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The only way to ensure Palestinian lives matter

The IDF’s decision not to charge Abed Fatah al-Sharif’s killer with murder should not surprise anybody — it is entirely consistent with the impunity Israeli security personnel have enjoyed for decades when it comes to killing Palestinians.

The soldier accused of shooting killing an unarmed, incapacitated Palestinian man is led into court military court, Kiryat Malachi, March 29, 2016. (photo: Oren Ziv/Activestills.org)

The soldier accused of shooting and killing an incapacitated Palestinian man in Hebron is seen being led into court military court for a hearing, Kiryat Malachi, March 29, 2016. (photo: Oren Ziv/Activestills.org)

The Israeli army’s Military Advocate General on Thursday announced that it will not seek murder charges against a soldier who was videotaped executing Abed Fatah al-Sharif, an incapacitated, wounded Palestinian man suspected of stabbing a soldier in the occupied West Bank city of Hebron last week. (The soldier’s identity is widely known but cannot be published here due to a court-imposed gag order.)

The decision surprised some, although it is not quite clear why. To the best of my knowledge no Israeli soldier has ever been charged with murder for killing a Palestinian.

According to Israeli human rights group Yesh Din, in the period between 2003 and 2013 (excluding 2010, for which the IDF refused to provide data, possibly because that data would cover the Mavi Marmara incident), military police opened criminal investigations into the killing of 179 Palestinians. Of those investigations, only 16 led to indictments. None of the indictments carried murder charges.

When Israeli soldiers are charged with illegally killing a Palestinian or a foreign national, the charges range from nominal lesser crimes like illegal, reckless or negligent use of a weapon, to more slightly-more-serious ones like negligent manslaughter or manslaughter.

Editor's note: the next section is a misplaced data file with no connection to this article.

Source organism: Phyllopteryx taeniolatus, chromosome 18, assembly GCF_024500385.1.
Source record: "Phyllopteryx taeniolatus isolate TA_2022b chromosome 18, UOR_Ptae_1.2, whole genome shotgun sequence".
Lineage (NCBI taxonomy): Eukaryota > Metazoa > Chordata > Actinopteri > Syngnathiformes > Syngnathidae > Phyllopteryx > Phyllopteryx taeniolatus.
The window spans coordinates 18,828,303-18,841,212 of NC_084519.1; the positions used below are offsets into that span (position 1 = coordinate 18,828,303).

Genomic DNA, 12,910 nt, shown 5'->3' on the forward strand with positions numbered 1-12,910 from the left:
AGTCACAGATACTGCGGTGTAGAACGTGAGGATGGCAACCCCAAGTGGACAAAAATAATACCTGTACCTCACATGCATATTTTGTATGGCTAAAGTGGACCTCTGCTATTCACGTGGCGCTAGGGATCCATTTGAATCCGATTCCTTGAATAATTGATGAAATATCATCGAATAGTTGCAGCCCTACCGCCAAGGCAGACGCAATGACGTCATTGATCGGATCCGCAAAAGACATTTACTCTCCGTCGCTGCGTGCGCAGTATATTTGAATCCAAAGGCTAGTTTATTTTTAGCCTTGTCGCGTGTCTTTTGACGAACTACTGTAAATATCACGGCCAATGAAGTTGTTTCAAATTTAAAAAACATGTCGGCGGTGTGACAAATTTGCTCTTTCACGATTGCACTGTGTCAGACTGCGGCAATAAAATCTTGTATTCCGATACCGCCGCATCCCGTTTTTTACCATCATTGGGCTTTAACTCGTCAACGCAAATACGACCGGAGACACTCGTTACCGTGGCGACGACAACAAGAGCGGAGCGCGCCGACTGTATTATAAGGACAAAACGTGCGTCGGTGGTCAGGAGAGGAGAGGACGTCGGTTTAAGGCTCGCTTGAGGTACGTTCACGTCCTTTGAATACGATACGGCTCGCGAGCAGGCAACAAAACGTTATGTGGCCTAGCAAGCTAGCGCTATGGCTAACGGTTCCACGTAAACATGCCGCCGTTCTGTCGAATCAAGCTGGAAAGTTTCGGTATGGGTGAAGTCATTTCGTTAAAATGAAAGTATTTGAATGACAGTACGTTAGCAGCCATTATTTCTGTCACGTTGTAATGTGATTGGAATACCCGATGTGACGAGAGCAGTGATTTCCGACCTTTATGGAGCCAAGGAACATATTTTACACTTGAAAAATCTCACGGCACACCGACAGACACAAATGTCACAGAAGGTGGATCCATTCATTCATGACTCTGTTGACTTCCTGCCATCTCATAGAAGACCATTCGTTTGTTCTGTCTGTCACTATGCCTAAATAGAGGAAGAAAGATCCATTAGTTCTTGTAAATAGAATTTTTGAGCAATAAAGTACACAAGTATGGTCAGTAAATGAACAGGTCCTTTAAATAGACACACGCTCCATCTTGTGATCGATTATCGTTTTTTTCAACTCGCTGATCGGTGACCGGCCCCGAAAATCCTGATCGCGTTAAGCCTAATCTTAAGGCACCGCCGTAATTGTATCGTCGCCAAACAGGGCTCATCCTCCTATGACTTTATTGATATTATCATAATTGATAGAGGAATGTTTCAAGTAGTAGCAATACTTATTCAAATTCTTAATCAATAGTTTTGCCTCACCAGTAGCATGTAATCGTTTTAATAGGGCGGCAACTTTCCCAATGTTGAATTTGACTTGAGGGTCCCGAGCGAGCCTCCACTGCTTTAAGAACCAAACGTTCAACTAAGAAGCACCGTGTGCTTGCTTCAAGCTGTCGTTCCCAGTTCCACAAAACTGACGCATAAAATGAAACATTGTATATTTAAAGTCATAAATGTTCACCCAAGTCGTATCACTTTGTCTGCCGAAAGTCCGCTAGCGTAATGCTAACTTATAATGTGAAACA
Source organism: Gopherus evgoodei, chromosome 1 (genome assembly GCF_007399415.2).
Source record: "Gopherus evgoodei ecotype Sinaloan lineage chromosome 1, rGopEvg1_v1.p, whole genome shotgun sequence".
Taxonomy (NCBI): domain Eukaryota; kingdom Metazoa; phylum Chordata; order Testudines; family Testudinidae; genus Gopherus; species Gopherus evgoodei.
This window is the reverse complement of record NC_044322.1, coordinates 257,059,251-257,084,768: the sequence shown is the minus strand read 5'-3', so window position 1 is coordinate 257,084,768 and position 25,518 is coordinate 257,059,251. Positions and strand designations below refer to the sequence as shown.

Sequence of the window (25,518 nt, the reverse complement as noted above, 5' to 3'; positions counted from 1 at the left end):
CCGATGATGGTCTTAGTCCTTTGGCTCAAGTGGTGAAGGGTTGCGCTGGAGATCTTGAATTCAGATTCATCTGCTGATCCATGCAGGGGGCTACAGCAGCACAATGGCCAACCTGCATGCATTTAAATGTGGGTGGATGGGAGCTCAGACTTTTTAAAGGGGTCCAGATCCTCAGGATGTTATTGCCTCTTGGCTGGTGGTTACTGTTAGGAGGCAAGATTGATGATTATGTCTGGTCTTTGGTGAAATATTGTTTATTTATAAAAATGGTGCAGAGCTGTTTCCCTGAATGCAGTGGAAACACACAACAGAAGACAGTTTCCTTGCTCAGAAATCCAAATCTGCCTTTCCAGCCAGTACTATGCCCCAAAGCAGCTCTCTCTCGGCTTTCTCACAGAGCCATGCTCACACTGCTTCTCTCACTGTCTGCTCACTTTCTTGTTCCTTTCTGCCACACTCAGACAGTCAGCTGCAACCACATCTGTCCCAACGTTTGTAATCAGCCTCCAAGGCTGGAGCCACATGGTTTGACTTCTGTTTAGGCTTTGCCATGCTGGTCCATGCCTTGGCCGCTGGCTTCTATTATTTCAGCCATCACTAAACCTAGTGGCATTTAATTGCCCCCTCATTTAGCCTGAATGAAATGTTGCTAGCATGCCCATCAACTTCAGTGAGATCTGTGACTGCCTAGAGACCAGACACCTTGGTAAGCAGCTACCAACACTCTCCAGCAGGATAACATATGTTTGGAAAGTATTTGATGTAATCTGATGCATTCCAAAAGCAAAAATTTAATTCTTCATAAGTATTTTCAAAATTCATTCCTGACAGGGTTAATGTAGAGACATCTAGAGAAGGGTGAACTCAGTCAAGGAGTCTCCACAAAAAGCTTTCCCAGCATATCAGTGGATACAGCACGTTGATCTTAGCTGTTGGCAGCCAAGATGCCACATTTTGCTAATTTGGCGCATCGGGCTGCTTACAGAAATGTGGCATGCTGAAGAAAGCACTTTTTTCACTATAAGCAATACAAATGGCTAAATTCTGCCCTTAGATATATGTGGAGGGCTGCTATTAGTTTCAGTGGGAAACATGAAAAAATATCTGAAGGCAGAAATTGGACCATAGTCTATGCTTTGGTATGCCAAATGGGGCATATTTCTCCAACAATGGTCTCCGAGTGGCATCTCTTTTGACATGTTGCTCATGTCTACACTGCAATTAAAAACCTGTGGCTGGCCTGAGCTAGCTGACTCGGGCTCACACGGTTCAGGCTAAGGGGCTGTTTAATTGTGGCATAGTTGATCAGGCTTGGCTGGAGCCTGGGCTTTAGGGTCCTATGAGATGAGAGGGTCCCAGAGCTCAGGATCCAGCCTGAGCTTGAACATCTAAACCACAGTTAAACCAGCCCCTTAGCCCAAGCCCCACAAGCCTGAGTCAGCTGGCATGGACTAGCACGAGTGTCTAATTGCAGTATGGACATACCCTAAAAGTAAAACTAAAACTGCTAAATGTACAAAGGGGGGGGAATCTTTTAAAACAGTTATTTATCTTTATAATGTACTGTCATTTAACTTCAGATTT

Even the most egregious and seemingly clear-cut cases of intentional, unjustified killings of Palestinians — both by Israeli soldiers and Border Police officers — have resulted in minimal charges or none at all.

One case from 2010, which is breathtakingly similar to the execution of Abed Fatah al-Sharif, resulted in no charges at all. Border Police officer Maxim Vinogradov fatally shot Ziad Jilani, a Palestinian resident of East Jerusalem, directly in the head at close range while the latter lay wounded in the middle of the street. No charges at all.

Just a day before the army announced that Abed Fatah al-Sharif’s killer will face manslaughter rather than murder charges, the IDF prosecutor announced it was closing its investigation into another high-profile, video-taped shooting death: the killing of Mohammed Abu Taher, an unarmed Palestinian teenager who was shot by a sharpshooter at a protest in 2014. The army concluded that Abu Taher was not hit by IDF fire.

Screenshot of CNN footage showing what appears to be a Border Police officer shooting at demonstrators in Beitunia on Nakba Day, May 15, 2014. In the video, a puff of smoke and shell can be seen coming from the third-to-left officer’s weapon.

Screenshot of CNN footage showing what appears to be a Border Police officer shooting at demonstrators in Beitunia on Nakba Day, May 15, 2014. In the video, a puff of smoke and shell can be seen coming from the third-to-left officer’s weapon.

A Border Police officer was charged with manslaughter for the death of a second unarmed teen, Nadim Nawara, at that same 2014 Nakba Day protest — but not for killing Abu Taher. The two, whose deaths were captured by CCTV cameras, were shot in the back with live fire from a distance while posing no threat to anybody.

In another case, the soldiers who fatally shot 16-year-old Samir Awad in the back near the West Bank village of Budrus in 2013 were charged with a negligible crime of little legal consequence considering what they did: reckless and negligent use of a firearm.

Likewise, no soldiers were charged in the fatal shooting of 14-year-old Yousef Shawamra, whose only crime was crossing Israel’s separation barrier in order to forage for edible plants. The army initially justified killing the 14 year old by saying he was trying to damage the barrier, as if attempted vandalism is a capital offense for Palestinians.